Govt Sidesteps Energy Referendums as Pro-Nuclear Group Mulls Further Action

Flush from referendum success, a pro-nuclear group is suggesting a further plebiscite on restarting construction of the fourth nuclear power plant if the government doesn’t adjust its energy policy of its own accord.

The News Lens
Date: 2018/11/26
By: Cat Thomas

Credit: Reuters / TPG

The government has downplayed the success of the referendum advocating for an end to its commitment to make Taiwan nuclear-free by 2025, but may face a further referendum on whether to restart work on the fourth nuclear power plant at Lungmen in New Taipei.

Referendum 16, which asked: “Do you agree to repeal Article 95 paragraph 1 of The Electricity Act: “The nuclear-energy-based power-generating facilities shall wholly stop running by 2025?” passed on Saturday with a participation rate of approximately 55 percent of 19.7 million eligible voters, according to Central Election Commission data.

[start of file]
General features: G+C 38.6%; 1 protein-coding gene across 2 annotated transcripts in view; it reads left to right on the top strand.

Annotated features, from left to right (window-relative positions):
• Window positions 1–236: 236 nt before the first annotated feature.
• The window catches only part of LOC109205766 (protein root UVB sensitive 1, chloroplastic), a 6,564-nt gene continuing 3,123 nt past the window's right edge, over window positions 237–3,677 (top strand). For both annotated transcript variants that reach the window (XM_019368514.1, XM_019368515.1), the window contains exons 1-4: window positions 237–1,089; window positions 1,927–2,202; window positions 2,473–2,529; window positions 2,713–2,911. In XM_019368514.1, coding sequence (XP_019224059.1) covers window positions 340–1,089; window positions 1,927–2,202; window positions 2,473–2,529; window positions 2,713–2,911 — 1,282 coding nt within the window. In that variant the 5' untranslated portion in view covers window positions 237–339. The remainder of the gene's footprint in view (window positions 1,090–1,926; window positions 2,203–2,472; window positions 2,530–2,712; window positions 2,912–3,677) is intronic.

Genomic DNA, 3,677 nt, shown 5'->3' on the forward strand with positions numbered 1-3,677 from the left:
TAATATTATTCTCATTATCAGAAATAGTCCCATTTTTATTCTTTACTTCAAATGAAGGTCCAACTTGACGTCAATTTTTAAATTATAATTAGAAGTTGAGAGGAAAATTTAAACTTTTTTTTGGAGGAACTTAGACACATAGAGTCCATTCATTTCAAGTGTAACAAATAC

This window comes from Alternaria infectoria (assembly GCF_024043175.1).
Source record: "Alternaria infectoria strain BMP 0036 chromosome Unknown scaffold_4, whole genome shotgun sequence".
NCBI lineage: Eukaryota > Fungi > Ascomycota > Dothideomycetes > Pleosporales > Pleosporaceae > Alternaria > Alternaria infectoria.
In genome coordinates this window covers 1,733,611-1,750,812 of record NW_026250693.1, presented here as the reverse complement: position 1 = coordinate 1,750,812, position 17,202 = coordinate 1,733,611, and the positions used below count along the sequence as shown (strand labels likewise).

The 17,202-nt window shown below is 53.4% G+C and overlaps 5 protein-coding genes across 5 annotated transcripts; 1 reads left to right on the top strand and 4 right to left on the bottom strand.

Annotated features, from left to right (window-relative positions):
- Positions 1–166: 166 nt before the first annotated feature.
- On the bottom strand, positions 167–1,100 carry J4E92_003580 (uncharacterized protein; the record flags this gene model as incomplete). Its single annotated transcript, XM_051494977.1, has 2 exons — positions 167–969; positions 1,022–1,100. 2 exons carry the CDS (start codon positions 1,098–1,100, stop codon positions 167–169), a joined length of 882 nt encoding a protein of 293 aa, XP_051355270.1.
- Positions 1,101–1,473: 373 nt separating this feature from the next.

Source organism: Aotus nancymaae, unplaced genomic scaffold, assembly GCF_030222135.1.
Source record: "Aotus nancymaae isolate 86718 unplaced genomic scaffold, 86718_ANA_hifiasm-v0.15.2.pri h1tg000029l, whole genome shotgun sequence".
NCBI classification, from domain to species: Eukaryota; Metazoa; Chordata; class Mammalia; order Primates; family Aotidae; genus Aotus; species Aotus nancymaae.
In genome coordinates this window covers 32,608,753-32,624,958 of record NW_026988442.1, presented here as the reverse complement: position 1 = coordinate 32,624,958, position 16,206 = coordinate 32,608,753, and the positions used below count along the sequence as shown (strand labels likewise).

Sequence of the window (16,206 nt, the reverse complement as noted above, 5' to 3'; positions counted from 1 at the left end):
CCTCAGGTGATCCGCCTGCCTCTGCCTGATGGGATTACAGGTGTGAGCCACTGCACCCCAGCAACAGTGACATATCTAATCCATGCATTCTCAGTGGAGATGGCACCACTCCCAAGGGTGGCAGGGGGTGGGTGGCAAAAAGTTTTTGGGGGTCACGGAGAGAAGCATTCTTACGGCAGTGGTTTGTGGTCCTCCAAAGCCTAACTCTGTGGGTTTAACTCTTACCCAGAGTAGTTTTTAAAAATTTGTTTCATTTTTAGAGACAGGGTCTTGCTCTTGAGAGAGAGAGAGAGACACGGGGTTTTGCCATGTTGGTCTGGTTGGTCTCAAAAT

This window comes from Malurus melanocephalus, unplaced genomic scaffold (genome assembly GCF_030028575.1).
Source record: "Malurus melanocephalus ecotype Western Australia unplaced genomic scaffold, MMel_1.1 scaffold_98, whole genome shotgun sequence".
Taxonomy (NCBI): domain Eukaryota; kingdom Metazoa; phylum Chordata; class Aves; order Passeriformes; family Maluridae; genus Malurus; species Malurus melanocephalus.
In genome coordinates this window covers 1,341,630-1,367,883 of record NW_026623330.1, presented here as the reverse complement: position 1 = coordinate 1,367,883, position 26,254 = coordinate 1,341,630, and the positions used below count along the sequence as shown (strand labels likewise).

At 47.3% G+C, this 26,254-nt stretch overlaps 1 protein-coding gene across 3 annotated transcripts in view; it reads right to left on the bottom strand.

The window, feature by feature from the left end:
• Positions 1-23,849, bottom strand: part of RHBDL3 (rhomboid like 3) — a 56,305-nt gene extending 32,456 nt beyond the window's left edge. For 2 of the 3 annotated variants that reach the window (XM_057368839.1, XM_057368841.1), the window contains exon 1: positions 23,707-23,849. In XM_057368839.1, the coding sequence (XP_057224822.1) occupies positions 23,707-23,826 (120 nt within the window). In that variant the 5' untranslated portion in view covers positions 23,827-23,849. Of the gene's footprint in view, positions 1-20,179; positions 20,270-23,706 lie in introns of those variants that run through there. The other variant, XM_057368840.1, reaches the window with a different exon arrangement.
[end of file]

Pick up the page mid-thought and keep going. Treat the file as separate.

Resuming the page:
Yet the response of the government suggests that despite the success of this referendum, energy policy will likely remain unchanged.

Spokesperson for the Executive Yuan Kolas Yotaka confirmed on Sunday that the paragraph of the Electricity Act committing to phasing out nuclear power will be removed within three days, as required under the referendum law, but that the government will persist with its goal of making Taiwan a nuclear-free homeland by 2025.     [FULL  STORY]

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